Machine Learning (ML), particularly Deep Learning (DL), has gained great success in recent years, especially with the use of Deep Neural Networks (DNNs) of different types. Varied DNNs serve as the state-of-the-art foundation and core enabler of many key applications, such as robotics, high-quality video stream processing, augmented reality, wearable devices, smart health devices, etc. Achieving high accuracy typically requires DNNs with large and complex model structures, which also translates into high computing requirements for both training and inference steps. Accelerating the training process on a modern High-Performance Computing (HPC) node or cluster and inference process on a lower-end power-efficient device have both emerged as major challenges. This project focuses on this problem, viewing DNN training and inference as HPC workloads that need to exploit available multi-level parallelism, complex memory hierarchy, and device heterogeneity; while automating the optimizations through a compiler. If this project succeeds, it will, for the first time, enable real-time machine learning for many edge devices, enabling the greater success of ML-based end applications that are important for the society, economy, and other science and engineering areas. This project will also make several contributions towards both education and improving diversity, including: (1) introducing HPC in an ML course, and ML workloads optimization experience in both undergraduate systems and graduate research courses, particularly with interesting demonstration videos; (2) outreaching to undergraduates with the goal of creating interest in (systems) research, and to K-12 with the goal of attracting underrepresented groups to computer science.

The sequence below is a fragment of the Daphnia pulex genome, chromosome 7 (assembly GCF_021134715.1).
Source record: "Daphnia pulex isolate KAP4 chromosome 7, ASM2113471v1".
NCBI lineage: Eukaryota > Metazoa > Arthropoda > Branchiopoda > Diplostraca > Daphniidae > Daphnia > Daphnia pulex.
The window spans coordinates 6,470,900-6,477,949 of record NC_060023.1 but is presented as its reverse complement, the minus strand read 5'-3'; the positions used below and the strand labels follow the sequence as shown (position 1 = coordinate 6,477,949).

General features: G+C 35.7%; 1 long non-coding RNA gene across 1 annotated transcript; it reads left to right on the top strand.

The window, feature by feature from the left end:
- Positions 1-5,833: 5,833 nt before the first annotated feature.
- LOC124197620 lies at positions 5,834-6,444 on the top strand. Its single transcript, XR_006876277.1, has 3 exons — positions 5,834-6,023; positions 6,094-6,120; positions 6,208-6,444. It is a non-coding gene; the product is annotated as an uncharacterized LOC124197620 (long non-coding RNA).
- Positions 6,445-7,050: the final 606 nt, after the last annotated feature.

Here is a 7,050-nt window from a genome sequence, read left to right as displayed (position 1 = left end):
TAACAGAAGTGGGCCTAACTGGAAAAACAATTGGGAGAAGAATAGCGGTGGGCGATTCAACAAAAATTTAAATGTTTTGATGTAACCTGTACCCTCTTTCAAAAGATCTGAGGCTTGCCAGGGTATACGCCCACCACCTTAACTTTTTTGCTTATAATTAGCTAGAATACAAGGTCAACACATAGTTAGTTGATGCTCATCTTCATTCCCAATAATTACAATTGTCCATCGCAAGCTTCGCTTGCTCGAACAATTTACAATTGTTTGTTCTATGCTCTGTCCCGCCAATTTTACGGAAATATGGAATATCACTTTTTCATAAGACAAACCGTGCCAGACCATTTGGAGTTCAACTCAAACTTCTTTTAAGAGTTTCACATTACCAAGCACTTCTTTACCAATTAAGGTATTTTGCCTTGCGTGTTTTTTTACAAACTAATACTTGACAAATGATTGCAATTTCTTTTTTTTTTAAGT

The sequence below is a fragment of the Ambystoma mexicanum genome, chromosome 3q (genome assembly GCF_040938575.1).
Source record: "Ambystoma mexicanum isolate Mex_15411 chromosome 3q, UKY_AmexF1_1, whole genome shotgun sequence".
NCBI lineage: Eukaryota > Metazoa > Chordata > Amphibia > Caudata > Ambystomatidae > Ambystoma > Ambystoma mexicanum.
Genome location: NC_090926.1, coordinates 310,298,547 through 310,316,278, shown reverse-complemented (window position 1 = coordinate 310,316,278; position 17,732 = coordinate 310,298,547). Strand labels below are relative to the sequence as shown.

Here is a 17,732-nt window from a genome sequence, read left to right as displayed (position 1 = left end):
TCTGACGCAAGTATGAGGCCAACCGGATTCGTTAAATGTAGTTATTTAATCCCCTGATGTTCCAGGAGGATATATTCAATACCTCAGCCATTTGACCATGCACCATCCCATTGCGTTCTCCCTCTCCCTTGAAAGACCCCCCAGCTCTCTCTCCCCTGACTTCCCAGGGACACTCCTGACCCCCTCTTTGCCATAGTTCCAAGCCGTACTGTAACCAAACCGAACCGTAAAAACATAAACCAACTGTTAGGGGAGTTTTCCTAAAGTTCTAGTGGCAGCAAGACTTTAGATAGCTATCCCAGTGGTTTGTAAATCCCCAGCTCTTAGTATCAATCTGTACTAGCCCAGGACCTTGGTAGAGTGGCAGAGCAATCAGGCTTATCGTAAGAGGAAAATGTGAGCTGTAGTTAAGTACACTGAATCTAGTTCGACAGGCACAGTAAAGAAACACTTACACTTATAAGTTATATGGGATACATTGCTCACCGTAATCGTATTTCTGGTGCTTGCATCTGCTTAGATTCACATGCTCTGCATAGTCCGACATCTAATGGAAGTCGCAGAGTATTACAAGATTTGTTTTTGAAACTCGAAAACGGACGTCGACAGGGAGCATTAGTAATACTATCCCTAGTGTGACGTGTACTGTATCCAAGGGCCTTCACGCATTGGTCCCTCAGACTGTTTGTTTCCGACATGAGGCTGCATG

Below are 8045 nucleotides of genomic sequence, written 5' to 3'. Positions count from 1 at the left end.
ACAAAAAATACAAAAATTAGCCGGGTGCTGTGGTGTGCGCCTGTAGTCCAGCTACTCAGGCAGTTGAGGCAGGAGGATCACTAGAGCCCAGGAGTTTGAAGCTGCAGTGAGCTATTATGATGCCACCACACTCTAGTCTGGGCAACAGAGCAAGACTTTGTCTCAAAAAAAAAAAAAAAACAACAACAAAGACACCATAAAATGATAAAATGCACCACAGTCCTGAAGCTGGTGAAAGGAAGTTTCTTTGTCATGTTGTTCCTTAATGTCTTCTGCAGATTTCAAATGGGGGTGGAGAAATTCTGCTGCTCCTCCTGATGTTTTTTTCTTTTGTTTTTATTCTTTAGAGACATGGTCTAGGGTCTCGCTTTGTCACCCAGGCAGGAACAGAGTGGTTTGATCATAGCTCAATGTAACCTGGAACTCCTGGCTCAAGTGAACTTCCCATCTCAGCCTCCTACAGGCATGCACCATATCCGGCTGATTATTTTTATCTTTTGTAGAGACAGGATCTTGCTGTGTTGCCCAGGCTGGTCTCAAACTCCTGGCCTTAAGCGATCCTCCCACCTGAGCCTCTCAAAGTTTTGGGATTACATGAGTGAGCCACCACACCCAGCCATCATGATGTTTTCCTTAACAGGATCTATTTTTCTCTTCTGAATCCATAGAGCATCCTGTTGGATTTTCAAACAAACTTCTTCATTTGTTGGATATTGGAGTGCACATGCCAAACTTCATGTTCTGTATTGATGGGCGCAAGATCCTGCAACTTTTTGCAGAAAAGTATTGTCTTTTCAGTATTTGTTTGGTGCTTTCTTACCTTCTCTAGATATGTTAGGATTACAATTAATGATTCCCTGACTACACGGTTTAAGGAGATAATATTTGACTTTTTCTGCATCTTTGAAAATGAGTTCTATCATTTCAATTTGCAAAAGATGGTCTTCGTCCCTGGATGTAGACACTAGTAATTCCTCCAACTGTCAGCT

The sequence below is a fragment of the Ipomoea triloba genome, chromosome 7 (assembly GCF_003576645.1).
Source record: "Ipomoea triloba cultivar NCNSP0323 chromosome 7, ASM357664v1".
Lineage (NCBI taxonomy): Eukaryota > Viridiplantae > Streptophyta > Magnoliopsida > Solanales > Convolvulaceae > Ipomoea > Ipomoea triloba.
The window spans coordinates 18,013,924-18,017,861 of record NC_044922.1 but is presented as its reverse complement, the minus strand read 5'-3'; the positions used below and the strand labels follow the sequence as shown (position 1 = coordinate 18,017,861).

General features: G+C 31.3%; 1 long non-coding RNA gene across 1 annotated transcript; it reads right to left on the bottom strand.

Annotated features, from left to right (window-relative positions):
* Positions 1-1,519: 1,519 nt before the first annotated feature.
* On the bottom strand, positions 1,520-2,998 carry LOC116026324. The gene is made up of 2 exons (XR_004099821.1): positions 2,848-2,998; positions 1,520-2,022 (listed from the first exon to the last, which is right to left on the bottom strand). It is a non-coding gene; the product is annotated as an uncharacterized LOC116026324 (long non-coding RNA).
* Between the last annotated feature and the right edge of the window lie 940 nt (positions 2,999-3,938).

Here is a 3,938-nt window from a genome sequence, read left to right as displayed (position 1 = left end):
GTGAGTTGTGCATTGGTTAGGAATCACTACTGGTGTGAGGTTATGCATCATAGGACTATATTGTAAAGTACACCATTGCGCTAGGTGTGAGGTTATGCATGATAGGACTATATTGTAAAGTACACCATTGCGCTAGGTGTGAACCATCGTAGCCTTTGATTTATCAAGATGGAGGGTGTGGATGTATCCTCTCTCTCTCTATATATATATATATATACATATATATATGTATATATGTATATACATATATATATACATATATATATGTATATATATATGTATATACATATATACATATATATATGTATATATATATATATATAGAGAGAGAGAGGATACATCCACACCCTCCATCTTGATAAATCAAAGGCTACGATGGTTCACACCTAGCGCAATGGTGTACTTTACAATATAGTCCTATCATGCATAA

The key idea of this project to address the above challenge is sparsification-compilation co-design. It first introduces a general sparsification idea called fine-grained structured pruning, which prunes the weights according to certain fine-grained structures and preserves non-zero weights in a more regular way. Based on this idea, this project designs a high-level abstraction called layer-wise intermediate representation (IR) to capture the sparsity information with the goal of enabling aggressive compiler optimizations. Building on a successful application of this idea on two-dimensional DNNs, this project undertakes a comprehensive agenda to fully apply the benefits of this approach. First, it unifies Convolutional Neural Networks and Recurrent Neural Networks acceleration with a more general fine-grained structured pruning instance and a set of enhanced compiler-based automatic optimizations. Second, it improves the pruning or retraining process itself by extending the compiler optimizations from inference to pruning and exploiting domain properties to carry-out optimized application-level checkpointing. Third, it extends the (compiler automated) optimization framework to support high-dimensional and extremely deep DNNs. Finally, it explores data reuse across DNNs for situations where multiple DNNs are co-executed on the same device.
This award reflects NSF's statutory mission and has been deemed worthy of support through evaluation using the Foundation's intellectual merit and broader impacts review criteria.